We have developed an experimental model for brachial plexus injuries in the rat that closely simulates the characteristics of human injury. This model produces avulsion injuries in a noninvasive manner. A prototype apparatus was designed that allowed a force to be transmitted to a restrained limb by passive acceleration. Reproducible results were obtained in 32 rats. A significant correlation was found between the test weight and the number of roots avulsed (r = 0.92; P < 0.05). The amount of force also correlated to the pattern of avulsion injury: a 230-g weight produced either C6 (54%), C7 (15%), or C6 and C7 (31%) avulsions; a 330-g weight produced C6 (18%), C7 (9%), or C6 and C7 (73%) avulsions; a 530-g weight produced C5 through C8 (75%) or C6 through T1 (25%) avulsions. This model of brachial plexus injury may be useful to further our understanding of the cellular response to this incapacitating injury and to develop therapeutic strategies with behavioral correlates. (C) 2000 Wiley-Liss, Inc.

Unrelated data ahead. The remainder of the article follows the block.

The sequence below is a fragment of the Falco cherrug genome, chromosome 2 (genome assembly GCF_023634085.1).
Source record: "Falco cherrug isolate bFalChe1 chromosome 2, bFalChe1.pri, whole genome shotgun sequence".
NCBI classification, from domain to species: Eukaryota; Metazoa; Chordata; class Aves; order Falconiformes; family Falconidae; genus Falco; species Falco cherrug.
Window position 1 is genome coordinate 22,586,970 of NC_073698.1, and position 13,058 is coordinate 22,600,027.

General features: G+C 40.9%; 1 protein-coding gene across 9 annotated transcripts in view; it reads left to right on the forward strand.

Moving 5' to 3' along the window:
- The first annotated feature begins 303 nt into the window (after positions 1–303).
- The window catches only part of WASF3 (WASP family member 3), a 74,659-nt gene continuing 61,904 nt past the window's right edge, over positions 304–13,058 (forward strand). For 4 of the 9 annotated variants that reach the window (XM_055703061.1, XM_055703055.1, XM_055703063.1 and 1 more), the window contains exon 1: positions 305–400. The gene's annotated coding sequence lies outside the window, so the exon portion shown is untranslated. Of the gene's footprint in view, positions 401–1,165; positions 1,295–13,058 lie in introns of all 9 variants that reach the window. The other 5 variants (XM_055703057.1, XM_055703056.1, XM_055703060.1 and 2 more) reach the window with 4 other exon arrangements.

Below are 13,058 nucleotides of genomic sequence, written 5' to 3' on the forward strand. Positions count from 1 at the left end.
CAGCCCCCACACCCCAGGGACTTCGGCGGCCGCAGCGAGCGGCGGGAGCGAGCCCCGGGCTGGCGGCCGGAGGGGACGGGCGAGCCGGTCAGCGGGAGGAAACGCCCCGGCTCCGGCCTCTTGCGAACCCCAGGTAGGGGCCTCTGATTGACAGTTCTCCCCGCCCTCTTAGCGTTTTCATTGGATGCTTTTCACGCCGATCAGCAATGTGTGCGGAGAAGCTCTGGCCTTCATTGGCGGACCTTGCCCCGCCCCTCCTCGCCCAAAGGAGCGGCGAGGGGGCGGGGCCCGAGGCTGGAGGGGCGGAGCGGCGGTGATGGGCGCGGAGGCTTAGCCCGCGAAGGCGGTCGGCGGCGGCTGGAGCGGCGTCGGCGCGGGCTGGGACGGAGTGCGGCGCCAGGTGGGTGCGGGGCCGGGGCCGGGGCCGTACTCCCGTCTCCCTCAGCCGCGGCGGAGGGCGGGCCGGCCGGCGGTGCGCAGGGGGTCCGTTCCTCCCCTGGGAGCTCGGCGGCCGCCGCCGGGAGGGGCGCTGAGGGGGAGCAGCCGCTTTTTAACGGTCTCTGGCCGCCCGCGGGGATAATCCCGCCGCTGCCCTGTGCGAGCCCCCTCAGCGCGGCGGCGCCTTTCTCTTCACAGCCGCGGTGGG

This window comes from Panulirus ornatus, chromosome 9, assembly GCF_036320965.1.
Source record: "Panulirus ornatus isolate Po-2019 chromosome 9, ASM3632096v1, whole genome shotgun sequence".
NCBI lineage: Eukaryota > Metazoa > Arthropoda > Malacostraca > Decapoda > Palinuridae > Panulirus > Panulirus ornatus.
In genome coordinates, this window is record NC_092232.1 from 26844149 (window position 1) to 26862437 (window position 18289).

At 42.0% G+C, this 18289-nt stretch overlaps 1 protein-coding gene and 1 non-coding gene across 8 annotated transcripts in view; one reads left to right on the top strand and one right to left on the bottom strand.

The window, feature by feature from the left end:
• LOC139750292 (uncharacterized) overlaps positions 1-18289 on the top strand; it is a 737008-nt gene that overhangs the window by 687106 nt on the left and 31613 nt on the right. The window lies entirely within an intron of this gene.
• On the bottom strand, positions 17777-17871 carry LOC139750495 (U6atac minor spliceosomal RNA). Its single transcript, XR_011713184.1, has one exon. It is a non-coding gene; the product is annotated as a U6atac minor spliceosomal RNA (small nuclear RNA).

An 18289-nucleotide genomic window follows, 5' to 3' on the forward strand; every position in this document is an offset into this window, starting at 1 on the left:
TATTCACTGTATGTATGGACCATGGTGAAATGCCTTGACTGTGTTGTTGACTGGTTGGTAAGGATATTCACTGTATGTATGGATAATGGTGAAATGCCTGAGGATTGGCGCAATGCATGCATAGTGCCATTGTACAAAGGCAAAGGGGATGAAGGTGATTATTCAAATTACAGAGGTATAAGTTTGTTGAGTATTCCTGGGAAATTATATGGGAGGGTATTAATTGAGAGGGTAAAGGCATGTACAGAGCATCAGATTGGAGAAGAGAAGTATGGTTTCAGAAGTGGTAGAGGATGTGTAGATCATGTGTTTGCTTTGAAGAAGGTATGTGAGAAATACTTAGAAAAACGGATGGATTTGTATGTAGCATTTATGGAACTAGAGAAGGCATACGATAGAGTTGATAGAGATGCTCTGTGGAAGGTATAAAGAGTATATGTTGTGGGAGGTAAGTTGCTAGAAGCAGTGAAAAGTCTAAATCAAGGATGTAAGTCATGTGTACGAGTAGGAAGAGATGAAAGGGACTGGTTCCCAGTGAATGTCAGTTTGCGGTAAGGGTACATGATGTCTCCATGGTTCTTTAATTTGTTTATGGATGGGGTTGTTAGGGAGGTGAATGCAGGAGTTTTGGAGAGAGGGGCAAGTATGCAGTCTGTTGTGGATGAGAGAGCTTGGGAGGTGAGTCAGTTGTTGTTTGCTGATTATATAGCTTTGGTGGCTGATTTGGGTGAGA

|Original language||English (US)|
|Number of pages||4|
|State||Published - 2000|
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